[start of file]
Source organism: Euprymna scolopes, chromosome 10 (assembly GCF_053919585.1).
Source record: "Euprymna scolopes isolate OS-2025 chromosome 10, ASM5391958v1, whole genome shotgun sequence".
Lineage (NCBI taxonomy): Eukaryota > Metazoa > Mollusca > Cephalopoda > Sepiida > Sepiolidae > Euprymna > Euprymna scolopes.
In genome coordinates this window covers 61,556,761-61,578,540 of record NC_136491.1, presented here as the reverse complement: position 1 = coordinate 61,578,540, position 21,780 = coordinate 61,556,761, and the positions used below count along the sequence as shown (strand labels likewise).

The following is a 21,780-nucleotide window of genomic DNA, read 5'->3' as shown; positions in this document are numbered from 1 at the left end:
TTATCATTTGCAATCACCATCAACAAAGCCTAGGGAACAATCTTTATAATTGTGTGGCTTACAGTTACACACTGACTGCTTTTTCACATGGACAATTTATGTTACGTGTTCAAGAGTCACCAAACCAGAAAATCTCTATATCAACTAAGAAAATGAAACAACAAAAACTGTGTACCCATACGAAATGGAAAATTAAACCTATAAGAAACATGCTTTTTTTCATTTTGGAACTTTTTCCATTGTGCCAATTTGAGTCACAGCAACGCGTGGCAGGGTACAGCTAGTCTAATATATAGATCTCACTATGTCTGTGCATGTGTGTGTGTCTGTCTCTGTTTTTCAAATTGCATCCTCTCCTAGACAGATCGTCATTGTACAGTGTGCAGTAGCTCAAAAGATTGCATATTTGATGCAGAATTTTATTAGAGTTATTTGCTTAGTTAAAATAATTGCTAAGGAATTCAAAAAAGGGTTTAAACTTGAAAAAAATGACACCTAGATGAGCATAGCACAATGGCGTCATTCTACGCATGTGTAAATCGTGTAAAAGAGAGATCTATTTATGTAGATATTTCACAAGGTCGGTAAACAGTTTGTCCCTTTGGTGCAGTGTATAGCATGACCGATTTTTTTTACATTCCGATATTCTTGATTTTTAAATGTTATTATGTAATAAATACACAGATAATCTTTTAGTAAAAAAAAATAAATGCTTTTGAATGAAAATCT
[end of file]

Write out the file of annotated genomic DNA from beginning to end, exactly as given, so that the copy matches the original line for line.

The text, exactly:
Source organism: Euprymna scolopes, chromosome 10 (assembly GCF_053919585.1).
Source record: "Euprymna scolopes isolate OS-2025 chromosome 10, ASM5391958v1, whole genome shotgun sequence".
Lineage (NCBI taxonomy): Eukaryota > Metazoa > Mollusca > Cephalopoda > Sepiida > Sepiolidae > Euprymna > Euprymna scolopes.
In genome coordinates this window covers 61,556,761-61,578,540 of record NC_136491.1, presented here as the reverse complement: position 1 = coordinate 61,578,540, position 21,780 = coordinate 61,556,761, and the positions used below count along the sequence as shown (strand labels likewise).

The following is a 21,780-nucleotide window of genomic DNA, read 5'->3' as shown; positions in this document are numbered from 1 at the left end:
TTATCATTTGCAATCACCATCAACAAAGCCTAGGGAACAATCTTTATAATTGTGTGGCTTACAGTTACACACTGACTGCTTTTTCACATGGACAATTTATGTTACGTGTTCAAGAGTCACCAAACCAGAAAATCTCTATATCAACTAAGAAAATGAAACAACAAAAACTGTGTACCCATACGAAATGGAAAATTAAACCTATAAGAAACATGCTTTTTTTCATTTTGGAACTTTTTCCATTGTGCCAATTTGAGTCACAGCAACGCGTGGCAGGGTACAGCTAGTCTAATATATAGATCTCACTATGTCTGTGCATGTGTGTGTGTCTGTCTCTGTTTTTCAAATTGCATCCTCTCCTAGACAGATCGTCATTGTACAGTGTGCAGTAGCTCAAAAGATTGCATATTTGATGCAGAATTTTATTAGAGTTATTTGCTTAGTTAAAATAATTGCTAAGGAATTCAAAAAAGGGTTTAAACTTGAAAAAAATGACACCTAGATGAGCATAGCACAATGGCGTCATTCTACGCATGTGTAAATCGTGTAAAAGAGAGATCTATTTATGTAGATATTTCACAAGGTCGGTAAACAGTTTGTCCCTTTGGTGCAGTGTATAGCATGACCGATTTTTTTTACATTCCGATATTCTTGATTTTTAAATGTTATTATGTAATAAATACACAGATAATCTTTTAGTAAAAAAAAATAAATGCTTTTGAATGAAAATCT